Everyone who works elections knows the importance of voting. We see everyday how small trends affect outcomes. The effort put forth by a candidate and their campaign or the events within the community all have bearing on voter turnout and selection.
The tendency over the last few years has been less involvement by voters in campaigns with a corresponding lower turnout at the ballot box. People just seem to be fed up with the ongoing bickering between factions.
Principally among these are the parties. While Democrats and Republicans talk a great deal about cooperation we see and hear more about divisiveness. I believe there are many instances of collaboration but these are not as good a story as some fight on the floor of the legislature. Consequently the fight gets coverage while the teamwork must happen in the background. Sometimes the parties are happier with the lack of attention because no one wants to be thought of as being too friendly to the other side.
Locally we are experiencing much of the same thing. Our election turnouts have been steadily decreasing. The primary and local elections have not attracted as many voters as they did in the past. Partly you can blame the state and national politics but you can also blame some of it on local events.
That is until this year.
This year the primary came in with a 30% turnout. That is double the amount of people who have been voting during primaries. People everywhere were excited about voting. They wanted to participate in the process. Our office fielded calls about where do they go and when do they show up and what do they do when they get there.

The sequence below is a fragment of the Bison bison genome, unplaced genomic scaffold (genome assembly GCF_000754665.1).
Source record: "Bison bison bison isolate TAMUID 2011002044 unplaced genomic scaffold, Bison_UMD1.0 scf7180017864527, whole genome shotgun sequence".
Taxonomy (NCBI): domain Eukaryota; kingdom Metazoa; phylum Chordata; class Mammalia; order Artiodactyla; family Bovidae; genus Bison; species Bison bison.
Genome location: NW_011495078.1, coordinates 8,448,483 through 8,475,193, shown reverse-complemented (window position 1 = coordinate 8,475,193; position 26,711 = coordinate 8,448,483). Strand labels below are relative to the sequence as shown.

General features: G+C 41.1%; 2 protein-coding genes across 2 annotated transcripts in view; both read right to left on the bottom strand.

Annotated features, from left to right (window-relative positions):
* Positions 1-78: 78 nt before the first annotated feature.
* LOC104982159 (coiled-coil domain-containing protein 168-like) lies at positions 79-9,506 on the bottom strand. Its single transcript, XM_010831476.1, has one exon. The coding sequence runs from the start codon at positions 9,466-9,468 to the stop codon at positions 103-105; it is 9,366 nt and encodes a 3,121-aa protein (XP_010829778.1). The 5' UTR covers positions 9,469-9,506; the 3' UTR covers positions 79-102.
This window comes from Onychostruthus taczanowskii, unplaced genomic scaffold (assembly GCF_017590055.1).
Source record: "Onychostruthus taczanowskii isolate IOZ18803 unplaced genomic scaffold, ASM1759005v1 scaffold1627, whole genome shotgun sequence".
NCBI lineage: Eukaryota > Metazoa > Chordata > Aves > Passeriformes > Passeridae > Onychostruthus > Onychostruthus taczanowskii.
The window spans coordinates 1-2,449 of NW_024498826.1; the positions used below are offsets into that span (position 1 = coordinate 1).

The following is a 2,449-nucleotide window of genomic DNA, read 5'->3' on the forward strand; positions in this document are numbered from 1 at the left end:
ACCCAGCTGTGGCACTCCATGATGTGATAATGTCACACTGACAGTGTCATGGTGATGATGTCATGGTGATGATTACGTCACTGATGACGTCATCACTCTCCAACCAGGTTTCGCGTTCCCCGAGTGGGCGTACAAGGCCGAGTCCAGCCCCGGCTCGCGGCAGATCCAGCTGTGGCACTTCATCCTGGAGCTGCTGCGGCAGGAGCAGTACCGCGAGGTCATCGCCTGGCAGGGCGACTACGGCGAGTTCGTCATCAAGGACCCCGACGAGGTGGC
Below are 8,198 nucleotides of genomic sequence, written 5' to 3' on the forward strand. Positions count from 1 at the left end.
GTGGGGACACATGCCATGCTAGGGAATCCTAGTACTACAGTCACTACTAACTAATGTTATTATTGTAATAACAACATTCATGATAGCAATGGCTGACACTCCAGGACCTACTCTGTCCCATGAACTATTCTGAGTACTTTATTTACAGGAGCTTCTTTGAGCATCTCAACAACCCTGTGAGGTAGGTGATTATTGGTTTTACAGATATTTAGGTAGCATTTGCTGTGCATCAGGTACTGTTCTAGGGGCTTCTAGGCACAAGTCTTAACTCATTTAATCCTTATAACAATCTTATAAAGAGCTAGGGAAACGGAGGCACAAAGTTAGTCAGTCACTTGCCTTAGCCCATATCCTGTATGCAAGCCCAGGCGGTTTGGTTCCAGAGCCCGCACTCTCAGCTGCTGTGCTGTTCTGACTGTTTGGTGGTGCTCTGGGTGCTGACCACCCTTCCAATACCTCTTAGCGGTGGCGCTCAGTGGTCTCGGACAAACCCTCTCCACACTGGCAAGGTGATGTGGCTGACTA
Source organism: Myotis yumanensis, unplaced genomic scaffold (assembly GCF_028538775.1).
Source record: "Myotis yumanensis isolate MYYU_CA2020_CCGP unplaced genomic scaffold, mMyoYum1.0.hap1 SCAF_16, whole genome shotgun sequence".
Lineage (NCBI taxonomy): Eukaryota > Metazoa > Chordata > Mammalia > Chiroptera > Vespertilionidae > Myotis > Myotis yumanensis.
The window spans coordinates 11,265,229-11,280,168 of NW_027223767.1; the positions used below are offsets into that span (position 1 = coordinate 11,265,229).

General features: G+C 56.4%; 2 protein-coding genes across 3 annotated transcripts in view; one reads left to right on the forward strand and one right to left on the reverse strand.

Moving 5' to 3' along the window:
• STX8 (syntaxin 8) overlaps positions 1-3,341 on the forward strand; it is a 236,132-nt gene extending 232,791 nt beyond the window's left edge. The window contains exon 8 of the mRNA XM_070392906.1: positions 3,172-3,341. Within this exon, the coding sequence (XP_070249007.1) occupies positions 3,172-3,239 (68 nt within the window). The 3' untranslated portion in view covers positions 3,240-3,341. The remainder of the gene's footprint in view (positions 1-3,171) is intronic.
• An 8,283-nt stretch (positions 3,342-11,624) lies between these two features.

After the primary we kind of settled down to the old ways with a low turnout for the primary runoff and an average turnout for the May election. Things were unfortunately going to get back to normal. Then we had a tie vote.
The tie vote seems to have revitalized the voters. In the May election our first two days of early voting had only 121 voters or about 2/10ths of one percent of the voters eligible to vote. During the first two days of early voting for the June election we had 232 voters or more than 2% of the voters in the district. Besides the people who are eligible to vote we’ve also have a lot of people coming in who want to vote but don’t reside in the district.
The interest in this election is exciting and one of the reasons I believe we are seeing this transformation is because everyone now sees the importance of even one vote. Just one vote would have changed the outcome of the first election. Just one vote would mean we wouldn’t be conducting a second election with the associated costs of time, effort and money. Just one vote would mean the campaigns of our candidates would have been able to enjoy the first day of freedom for summer vacation. Just one vote.
If you live in Victoria ISD Single Member Trustee District No. 5 don’t be the one who says, “I was too busy to go vote.” Instead be the one who can say, “I voted in an historical election.”
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